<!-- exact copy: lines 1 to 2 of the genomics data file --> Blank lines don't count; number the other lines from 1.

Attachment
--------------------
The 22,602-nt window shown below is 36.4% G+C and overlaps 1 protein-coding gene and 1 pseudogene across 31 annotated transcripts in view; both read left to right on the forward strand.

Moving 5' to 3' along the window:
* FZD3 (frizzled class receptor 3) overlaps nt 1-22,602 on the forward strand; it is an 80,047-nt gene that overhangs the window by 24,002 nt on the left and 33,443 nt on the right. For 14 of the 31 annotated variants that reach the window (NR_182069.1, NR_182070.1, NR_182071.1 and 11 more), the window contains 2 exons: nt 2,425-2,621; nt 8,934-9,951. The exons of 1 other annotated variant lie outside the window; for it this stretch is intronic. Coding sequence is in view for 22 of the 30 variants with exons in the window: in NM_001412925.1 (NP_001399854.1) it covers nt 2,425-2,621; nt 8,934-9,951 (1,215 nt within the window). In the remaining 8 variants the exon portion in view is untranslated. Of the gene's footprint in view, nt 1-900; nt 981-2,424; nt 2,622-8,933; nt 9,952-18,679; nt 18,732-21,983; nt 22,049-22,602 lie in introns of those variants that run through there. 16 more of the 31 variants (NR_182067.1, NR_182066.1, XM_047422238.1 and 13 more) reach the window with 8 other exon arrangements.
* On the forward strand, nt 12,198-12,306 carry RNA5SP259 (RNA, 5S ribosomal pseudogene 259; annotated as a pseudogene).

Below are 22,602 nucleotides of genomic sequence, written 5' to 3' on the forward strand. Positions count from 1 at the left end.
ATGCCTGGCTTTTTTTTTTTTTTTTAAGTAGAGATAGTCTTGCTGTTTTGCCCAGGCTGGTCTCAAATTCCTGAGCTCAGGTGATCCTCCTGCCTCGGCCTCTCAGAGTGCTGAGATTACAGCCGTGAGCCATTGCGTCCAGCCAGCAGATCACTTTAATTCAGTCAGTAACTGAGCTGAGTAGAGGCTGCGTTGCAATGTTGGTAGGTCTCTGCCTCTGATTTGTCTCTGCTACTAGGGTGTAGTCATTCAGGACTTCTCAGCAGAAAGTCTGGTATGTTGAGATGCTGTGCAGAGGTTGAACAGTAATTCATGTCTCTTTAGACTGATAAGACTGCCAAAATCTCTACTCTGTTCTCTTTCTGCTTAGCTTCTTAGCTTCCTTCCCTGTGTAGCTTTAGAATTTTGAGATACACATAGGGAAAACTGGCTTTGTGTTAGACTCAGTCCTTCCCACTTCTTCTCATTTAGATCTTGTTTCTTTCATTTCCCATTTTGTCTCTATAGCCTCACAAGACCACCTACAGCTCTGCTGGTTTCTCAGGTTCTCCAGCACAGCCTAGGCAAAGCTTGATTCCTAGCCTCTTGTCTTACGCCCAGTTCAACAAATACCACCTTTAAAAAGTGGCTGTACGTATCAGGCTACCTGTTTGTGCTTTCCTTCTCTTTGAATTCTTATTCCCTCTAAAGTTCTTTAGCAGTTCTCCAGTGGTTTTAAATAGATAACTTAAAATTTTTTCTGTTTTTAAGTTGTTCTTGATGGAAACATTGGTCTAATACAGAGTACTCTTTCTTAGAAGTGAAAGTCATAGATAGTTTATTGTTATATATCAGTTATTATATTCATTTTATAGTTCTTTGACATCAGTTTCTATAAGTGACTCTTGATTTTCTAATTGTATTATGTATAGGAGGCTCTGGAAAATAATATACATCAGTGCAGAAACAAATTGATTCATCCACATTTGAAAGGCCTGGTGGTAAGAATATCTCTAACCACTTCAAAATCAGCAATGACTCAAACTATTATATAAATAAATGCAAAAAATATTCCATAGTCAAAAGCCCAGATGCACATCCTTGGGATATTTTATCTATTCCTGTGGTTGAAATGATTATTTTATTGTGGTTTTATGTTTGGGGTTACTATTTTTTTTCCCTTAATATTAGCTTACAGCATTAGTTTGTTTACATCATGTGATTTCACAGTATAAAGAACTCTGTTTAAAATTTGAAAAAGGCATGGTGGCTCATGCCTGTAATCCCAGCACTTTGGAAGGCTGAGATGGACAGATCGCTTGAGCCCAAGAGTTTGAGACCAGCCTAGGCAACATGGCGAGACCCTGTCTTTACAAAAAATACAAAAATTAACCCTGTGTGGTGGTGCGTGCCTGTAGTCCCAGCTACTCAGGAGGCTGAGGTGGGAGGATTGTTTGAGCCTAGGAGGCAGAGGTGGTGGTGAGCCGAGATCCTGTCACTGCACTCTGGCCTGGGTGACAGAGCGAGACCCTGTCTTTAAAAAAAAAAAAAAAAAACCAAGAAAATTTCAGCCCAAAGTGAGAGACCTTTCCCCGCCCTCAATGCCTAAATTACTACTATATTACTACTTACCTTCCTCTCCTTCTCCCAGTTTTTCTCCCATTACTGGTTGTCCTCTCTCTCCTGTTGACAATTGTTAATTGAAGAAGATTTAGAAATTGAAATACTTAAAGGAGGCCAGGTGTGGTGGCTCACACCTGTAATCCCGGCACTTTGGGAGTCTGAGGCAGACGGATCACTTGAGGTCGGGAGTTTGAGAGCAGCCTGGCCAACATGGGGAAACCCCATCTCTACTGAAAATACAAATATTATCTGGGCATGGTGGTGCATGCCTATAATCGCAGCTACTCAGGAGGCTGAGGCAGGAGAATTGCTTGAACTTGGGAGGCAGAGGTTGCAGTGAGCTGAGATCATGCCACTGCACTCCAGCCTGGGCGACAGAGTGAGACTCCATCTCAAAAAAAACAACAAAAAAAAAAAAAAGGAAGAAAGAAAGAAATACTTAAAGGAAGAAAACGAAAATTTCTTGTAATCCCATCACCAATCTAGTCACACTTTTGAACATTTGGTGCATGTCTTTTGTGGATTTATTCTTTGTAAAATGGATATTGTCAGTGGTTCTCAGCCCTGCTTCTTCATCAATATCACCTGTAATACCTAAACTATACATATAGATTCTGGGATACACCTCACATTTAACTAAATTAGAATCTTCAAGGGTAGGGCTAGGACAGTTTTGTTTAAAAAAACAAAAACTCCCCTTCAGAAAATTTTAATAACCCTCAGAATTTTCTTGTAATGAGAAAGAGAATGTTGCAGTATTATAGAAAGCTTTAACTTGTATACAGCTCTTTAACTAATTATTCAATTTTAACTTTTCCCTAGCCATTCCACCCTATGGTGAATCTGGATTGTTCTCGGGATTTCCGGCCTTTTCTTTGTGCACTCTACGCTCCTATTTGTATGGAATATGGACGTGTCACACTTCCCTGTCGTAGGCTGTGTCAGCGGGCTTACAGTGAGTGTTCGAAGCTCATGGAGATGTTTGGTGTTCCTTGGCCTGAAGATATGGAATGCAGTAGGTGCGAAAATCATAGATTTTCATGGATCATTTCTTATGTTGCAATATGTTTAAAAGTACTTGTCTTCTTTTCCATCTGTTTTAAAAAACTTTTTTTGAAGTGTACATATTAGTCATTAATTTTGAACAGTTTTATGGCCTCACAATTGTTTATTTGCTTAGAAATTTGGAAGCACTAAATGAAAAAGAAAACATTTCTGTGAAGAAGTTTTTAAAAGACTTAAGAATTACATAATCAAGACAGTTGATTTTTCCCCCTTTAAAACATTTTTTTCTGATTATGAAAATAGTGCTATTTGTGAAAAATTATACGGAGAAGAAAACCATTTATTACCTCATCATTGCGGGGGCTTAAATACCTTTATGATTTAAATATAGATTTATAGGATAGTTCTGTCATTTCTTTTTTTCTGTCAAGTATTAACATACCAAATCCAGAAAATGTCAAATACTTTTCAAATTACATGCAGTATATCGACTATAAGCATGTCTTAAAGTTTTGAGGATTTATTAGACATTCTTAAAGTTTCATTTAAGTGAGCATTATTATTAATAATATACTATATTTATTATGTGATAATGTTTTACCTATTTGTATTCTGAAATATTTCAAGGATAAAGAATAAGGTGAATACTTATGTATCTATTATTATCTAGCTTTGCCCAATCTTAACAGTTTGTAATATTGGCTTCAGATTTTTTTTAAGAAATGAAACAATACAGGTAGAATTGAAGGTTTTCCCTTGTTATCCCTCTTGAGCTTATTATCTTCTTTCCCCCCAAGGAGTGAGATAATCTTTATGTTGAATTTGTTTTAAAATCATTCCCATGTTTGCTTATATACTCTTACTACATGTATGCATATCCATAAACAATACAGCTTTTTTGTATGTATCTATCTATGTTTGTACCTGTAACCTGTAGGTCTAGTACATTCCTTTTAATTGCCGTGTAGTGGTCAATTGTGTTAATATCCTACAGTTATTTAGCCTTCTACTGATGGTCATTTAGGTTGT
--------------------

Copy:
The 22,602-nt window shown below is 36.4% G+C and overlaps 1 protein-coding gene and 1 pseudogene across 31 annotated transcripts in view; both read left to right on the forward strand.

Moving 5' to 3' along the window: